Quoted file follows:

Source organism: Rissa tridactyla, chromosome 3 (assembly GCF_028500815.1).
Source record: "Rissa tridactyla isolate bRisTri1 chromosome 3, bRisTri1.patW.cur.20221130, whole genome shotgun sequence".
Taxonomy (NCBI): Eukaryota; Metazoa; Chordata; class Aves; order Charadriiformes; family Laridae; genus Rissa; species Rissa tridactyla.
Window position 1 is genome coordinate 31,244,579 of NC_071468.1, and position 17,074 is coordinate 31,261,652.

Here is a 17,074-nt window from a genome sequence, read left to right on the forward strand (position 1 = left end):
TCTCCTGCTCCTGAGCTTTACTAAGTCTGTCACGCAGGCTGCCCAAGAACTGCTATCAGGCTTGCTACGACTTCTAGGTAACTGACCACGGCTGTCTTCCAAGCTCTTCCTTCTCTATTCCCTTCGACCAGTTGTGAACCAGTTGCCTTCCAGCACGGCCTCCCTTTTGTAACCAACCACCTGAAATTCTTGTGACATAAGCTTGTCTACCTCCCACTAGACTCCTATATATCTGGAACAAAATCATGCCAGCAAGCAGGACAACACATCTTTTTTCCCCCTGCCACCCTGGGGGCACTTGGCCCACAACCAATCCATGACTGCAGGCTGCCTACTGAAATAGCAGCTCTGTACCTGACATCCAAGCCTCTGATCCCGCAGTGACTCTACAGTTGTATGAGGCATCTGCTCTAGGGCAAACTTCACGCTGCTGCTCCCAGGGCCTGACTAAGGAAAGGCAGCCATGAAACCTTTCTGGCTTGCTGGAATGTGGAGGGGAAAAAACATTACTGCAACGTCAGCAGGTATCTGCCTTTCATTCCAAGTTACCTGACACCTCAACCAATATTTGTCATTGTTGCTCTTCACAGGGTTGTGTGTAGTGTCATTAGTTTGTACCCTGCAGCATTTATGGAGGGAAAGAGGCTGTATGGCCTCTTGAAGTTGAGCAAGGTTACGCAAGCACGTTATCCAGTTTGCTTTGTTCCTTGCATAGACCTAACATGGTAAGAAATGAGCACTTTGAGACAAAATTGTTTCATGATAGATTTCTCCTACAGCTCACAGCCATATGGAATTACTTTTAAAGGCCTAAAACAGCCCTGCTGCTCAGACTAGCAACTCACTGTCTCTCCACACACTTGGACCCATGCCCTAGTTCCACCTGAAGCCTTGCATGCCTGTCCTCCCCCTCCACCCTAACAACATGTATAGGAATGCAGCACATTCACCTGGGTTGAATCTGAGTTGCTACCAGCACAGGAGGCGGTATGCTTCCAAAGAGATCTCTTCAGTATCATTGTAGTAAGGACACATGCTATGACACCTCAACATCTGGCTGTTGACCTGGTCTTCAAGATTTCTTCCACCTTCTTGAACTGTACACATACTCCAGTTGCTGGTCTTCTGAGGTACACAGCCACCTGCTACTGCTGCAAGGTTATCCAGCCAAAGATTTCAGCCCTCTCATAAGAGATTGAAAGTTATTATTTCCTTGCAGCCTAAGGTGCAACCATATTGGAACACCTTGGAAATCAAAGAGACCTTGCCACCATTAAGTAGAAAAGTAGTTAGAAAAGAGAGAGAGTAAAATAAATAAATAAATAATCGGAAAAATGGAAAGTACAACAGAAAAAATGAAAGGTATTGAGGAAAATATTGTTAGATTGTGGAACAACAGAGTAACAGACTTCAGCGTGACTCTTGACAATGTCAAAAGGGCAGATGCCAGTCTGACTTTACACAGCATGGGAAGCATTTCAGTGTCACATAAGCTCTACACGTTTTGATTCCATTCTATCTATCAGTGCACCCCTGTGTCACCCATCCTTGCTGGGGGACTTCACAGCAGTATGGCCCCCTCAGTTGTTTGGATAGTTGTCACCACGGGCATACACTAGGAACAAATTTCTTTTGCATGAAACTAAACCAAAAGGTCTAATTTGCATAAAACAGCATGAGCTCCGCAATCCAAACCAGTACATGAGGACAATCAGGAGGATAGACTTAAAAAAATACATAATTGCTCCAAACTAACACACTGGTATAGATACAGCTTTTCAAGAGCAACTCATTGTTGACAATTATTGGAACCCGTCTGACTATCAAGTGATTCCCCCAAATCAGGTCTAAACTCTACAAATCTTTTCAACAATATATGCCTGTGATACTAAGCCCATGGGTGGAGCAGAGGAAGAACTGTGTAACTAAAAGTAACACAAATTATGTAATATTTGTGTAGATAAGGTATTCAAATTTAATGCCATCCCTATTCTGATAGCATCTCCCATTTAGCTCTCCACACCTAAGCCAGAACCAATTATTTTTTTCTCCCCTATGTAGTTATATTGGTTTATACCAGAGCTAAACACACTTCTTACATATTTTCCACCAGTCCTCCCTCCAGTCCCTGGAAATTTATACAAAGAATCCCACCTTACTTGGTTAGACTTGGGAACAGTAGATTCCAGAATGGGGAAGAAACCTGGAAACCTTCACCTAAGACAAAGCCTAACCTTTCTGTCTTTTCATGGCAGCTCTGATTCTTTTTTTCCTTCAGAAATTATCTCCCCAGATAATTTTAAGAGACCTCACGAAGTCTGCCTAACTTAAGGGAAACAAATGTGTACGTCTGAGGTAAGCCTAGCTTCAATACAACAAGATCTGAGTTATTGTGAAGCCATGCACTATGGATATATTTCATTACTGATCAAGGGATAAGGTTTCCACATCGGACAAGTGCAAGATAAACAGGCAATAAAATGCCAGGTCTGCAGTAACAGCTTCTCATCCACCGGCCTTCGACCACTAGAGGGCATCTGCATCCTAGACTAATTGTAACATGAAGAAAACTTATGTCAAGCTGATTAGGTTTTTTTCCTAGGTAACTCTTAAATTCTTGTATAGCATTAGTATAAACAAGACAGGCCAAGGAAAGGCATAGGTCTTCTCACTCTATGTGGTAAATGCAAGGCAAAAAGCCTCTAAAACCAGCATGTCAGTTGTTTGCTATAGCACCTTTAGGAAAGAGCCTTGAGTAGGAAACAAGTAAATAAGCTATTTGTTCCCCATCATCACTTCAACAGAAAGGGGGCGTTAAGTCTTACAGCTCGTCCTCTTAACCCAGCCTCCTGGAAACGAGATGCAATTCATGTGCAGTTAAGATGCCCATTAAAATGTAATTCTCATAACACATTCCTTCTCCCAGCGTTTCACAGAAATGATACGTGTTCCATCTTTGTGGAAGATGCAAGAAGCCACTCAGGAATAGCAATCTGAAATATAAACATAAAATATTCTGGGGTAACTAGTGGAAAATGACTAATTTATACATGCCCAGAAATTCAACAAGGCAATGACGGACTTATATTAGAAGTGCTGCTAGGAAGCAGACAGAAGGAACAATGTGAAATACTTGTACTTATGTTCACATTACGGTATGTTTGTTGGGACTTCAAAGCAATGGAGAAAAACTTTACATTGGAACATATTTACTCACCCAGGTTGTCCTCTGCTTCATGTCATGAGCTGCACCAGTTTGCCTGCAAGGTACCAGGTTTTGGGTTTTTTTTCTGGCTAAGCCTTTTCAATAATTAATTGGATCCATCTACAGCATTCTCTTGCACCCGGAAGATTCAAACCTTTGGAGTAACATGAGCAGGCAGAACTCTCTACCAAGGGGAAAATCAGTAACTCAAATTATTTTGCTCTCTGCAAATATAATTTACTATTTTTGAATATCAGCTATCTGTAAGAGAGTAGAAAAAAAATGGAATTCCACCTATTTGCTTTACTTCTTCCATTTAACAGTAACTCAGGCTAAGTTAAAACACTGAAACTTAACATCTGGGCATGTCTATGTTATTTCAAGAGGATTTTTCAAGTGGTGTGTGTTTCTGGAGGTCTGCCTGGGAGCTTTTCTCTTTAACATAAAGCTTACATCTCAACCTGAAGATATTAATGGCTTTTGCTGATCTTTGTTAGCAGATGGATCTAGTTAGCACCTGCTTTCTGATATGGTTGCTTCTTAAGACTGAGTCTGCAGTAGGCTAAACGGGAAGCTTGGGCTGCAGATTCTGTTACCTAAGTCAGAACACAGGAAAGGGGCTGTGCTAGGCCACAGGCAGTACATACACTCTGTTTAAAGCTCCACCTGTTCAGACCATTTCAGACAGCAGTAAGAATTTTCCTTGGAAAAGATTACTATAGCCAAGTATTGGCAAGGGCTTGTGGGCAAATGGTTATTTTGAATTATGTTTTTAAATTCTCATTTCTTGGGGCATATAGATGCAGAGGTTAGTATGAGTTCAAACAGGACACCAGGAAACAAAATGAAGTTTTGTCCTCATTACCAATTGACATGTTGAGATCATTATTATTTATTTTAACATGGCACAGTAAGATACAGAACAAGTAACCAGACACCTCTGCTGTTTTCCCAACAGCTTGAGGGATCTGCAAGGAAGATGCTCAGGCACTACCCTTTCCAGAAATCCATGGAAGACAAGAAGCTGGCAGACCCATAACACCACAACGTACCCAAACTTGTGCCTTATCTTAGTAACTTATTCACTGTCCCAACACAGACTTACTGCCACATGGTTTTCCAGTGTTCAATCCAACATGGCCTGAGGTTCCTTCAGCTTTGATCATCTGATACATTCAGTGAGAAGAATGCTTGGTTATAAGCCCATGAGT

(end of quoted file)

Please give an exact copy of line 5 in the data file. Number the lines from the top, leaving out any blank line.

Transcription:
Here is a 17,074-nt window from a genome sequence, read left to right on the forward strand (position 1 = left end):